More than just giving the song titles the names of historical black and brown icons of literature, art, and music, Jamila Woods builds a sonic and lyrical monument to the various modes of how these icons tried to push beyond the margins a country had assigned to them. On “Sun Ra,” Woods sings “I just gotta get away from this earth, man / this marble was doomed from the start” and that type of dreaming and vision honors not only the legacy of Sun Ra, but the idea that there is a better future, and in it, there will still be black people.

    Jamila Woods has a voice and lyrical sensibility that transcends generations, and so it makes sense to have this lush and layered album that bounces seamlessly from one sonic aesthetic to another. This was the case on 2016’s HEAVN, which found Woods hopeful and exploratory, looking along the edges resilience and exhaustion for some measures of joy. Legacy! Legacy! is the logical conclusion to that looking. From the airy boom-bap of “Giovanni” to the psychedelic flourishes of “Sonia,” the instrument which ties the musical threads together is the ability of Woods to find her pockets in the waves of instrumentation, stretching syllables and vowels over the harmony of noise until each puzzle piece has a home. The whimsical and malleable nature of sonic delights also grants a path for collaborators to flourish: the sparkling flows of Nitty Scott on “Sonia” and Saba on “Basquiat,” or the bloom of Nico Segal’s horns on “Baldwin.”

    Soul music did not just appear in America, and soul does not just mean music. Rather, soul is what gold can be dug from the depths of ruin, and refashioned by those who have true vision. True soul lives in the pages of a worn novel that no one talks about anymore, or a painting that sits in a gallery for a while but then in an attic forever. Soul is all the things a country tries to force itself into forgetting. Soul is all of those things come back to claim what is theirs. Jamila Woods is a singular soul singer who, in voice, holds the rhetorical demand. The knowing that there is no compromise for someone with vision this endless. That the revolution must take many forms, and it sometimes starts with songs like these. Songs that feel like the sun on your face and the wind pushing flowers against your back while you kick your head to the heavens and laugh at how foolish the world seems.

    STAFF COMMENTS

    Millie says: Jamila Woods returns with her soul-filled lyrics and incredible, strong vocals. The song titles are named after inspiration black people in creative industries and in her lyrics incorporates their experiences and how they came to be. The album is truly beautiful and holds the same strength and passion as her debut, Heavn.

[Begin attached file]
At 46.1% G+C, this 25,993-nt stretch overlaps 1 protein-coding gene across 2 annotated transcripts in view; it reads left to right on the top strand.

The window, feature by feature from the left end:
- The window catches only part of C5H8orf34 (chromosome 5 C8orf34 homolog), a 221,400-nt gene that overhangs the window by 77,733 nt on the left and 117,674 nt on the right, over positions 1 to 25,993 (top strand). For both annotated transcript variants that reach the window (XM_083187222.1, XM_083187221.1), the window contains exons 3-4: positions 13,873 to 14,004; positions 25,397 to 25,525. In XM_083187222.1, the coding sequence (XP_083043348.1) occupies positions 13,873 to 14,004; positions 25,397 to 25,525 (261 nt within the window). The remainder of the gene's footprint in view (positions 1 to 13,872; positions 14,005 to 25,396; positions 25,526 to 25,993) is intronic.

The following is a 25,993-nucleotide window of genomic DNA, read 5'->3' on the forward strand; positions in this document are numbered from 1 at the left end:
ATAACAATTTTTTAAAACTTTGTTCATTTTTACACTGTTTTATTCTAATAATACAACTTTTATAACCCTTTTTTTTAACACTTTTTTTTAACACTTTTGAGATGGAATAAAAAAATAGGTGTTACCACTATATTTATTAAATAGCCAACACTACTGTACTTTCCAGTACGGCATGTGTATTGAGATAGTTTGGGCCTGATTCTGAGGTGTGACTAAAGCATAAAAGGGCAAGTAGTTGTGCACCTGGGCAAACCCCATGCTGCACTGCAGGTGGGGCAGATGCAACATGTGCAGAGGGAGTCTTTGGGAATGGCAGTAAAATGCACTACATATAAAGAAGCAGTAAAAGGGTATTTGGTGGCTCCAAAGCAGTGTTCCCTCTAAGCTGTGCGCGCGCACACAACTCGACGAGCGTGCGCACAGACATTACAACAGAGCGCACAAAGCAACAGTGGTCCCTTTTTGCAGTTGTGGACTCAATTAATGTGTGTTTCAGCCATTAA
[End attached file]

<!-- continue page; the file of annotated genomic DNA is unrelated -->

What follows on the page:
TRACK LISTING

    BETTY
    ZORA
    GIOVANNI
    SONIA (ft Nitty Scott)
    FRIDA
    EARTHA
    MILES
    MUDDY
    BASQUIAT (ft Saba)
    SUN RA (ft TheMIND &
    Jasminfire)
    OCTAVIA
    BALDWIN (ft Nico Segal)
    BETTY (for Boogie)

    Jamila Woods’s cultural lineage - from her love of Lucille Clifton’s poetry to letters from her grandmother and the late 80s post-punk of The Cure - helped structure the progressive, delicate and minimalist soul of ‘HEAVN’, her debut solo album.

    “It’s like a collage process,” she says. “It’s very enjoyable to me to take something I love and mold it into something new.” A frequent guest vocalist in the hip hop, jazz and soul world, Jamila has emerged as a once-in-a-generation voice on her soul-stirring debut.

    Born and raised on the Southside of Chicago, Woods grew up in a family of music lovers. She is an artist of substance creating music crafted with a sturdy foundation of her passions and influences.

    You’ll find the bits and pieces of her past and present that make Jamila: family, the city of Chicago, self care, and the black women she calls friends. True and pure in its construction and execution, her music is the best representation of Jamila herself: strong in her roots, confident in her ideas and attuned to the people, places and things shaping her world.

    ‘HEAVN’ features guest performances from Chance The Rapper, Nico Segal, Noname, Saba and Lornie Chia.

    TRACK LISTING

    Bubbles
    VRY BLK (ft Noname)
    Popsicle (Interlude)
    Lonely Lonely (ft Lornie Chia)
    HEAVN
    Eve (Interlude)
    In My Name
    Assata’s Daughters (Interlude)
    BLK Girl Soldier
    LSD (ft Chance The Rapper)
    Still (Interlude)
    Emerald Street (ft Saba)
    Lately
    Always Loving (Interlude)
    Breadcrumbs (ft Nico Segal)
    Stellar
    Good Morning (Interlude)
    Holy
    Way Up
    Holy (Reprise)